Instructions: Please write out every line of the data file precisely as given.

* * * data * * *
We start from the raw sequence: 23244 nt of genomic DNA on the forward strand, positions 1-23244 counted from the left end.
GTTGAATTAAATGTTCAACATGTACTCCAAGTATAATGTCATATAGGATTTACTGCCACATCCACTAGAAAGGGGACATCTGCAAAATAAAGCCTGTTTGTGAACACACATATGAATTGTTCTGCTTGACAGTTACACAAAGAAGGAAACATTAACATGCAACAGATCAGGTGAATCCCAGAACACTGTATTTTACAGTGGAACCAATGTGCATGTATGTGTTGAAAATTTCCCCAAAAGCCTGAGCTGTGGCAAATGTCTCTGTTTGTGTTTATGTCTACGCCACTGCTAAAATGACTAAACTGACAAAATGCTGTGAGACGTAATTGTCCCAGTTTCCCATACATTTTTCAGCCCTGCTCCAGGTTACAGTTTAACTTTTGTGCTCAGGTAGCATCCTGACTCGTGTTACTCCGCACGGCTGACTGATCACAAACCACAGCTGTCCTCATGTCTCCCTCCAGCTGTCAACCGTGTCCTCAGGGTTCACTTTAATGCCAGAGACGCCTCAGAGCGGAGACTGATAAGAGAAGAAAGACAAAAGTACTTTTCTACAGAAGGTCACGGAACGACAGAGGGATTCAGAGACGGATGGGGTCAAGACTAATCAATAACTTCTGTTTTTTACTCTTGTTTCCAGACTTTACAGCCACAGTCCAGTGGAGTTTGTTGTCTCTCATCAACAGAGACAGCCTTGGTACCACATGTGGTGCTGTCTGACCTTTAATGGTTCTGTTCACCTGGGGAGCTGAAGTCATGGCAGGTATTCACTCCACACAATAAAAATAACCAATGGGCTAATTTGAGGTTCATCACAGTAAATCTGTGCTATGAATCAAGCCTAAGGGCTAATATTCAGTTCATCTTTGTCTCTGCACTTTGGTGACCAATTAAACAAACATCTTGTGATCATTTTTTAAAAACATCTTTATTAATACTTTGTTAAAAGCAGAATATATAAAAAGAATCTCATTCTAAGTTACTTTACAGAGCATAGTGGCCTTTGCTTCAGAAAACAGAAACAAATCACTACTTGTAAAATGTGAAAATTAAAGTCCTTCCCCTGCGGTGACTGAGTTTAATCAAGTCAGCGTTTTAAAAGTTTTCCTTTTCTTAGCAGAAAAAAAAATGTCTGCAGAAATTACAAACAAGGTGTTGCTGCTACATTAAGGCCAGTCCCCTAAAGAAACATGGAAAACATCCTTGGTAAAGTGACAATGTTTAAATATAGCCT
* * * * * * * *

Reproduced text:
We start from the raw sequence: 23244 nt of genomic DNA on the forward strand, positions 1-23244 counted from the left end.
GTTGAATTAAATGTTCAACATGTACTCCAAGTATAATGTCATATAGGATTTACTGCCACATCCACTAGAAAGGGGACATCTGCAAAATAAAGCCTGTTTGTGAACACACATATGAATTGTTCTGCTTGACAGTTACACAAAGAAGGAAACATTAACATGCAACAGATCAGGTGAATCCCAGAACACTGTATTTTACAGTGGAACCAATGTGCATGTATGTGTTGAAAATTTCCCCAAAAGCCTGAGCTGTGGCAAATGTCTCTGTTTGTGTTTATGTCTACGCCACTGCTAAAATGACTAAACTGACAAAATGCTGTGAGACGTAATTGTCCCAGTTTCCCATACATTTTTCAGCCCTGCTCCAGGTTACAGTTTAACTTTTGTGCTCAGGTAGCATCCTGACTCGTGTTACTCCGCACGGCTGACTGATCACAAACCACAGCTGTCCTCATGTCTCCCTCCAGCTGTCAACCGTGTCCTCAGGGTTCACTTTAATGCCAGAGACGCCTCAGAGCGGAGACTGATAAGAGAAGAAAGACAAAAGTACTTTTCTACAGAAGGTCACGGAACGACAGAGGGATTCAGAGACGGATGGGGTCAAGACTAATCAATAACTTCTGTTTTTTACTCTTGTTTCCAGACTTTACAGCCACAGTCCAGTGGAGTTTGTTGTCTCTCATCAACAGAGACAGCCTTGGTACCACATGTGGTGCTGTCTGACCTTTAATGGTTCTGTTCACCTGGGGAGCTGAAGTCATGGCAGGTATTCACTCCACACAATAAAAATAACCAATGGGCTAATTTGAGGTTCATCACAGTAAATCTGTGCTATGAATCAAGCCTAAGGGCTAATATTCAGTTCATCTTTGTCTCTGCACTTTGGTGACCAATTAAACAAACATCTTGTGATCATTTTTTAAAAACATCTTTATTAATACTTTGTTAAAAGCAGAATATATAAAAAGAATCTCATTCTAAGTTACTTTACAGAGCATAGTGGCCTTTGCTTCAGAAAACAGAAACAAATCACTACTTGTAAAATGTGAAAATTAAAGTCCTTCCCCTGCGGTGACTGAGTTTAATCAAGTCAGCGTTTTAAAAGTTTTCCTTTTCTTAGCAGAAAAAAAAATGTCTGCAGAAATTACAAACAAGGTGTTGCTGCTACATTAAGGCCAGTCCCCTAAAGAAACATGGAAAACATCCTTGGTAAAGTGACAATGTTTAAATATAGCCT